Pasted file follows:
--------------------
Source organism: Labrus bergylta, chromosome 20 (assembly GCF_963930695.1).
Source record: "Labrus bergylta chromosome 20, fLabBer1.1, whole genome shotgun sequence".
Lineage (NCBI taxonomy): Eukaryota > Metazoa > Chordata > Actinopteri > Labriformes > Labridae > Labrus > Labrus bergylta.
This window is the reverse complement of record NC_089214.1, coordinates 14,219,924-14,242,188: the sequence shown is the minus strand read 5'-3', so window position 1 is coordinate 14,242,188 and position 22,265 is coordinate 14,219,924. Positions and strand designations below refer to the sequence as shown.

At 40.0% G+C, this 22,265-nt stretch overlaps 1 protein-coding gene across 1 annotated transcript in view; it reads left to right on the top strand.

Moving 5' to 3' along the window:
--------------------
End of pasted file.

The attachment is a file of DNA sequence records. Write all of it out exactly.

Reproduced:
Source organism: Labrus bergylta, chromosome 20 (assembly GCF_963930695.1).
Source record: "Labrus bergylta chromosome 20, fLabBer1.1, whole genome shotgun sequence".
Lineage (NCBI taxonomy): Eukaryota > Metazoa > Chordata > Actinopteri > Labriformes > Labridae > Labrus > Labrus bergylta.
This window is the reverse complement of record NC_089214.1, coordinates 14,219,924-14,242,188: the sequence shown is the minus strand read 5'-3', so window position 1 is coordinate 14,242,188 and position 22,265 is coordinate 14,219,924. Positions and strand designations below refer to the sequence as shown.

At 40.0% G+C, this 22,265-nt stretch overlaps 1 protein-coding gene across 1 annotated transcript in view; it reads left to right on the top strand.

Moving 5' to 3' along the window: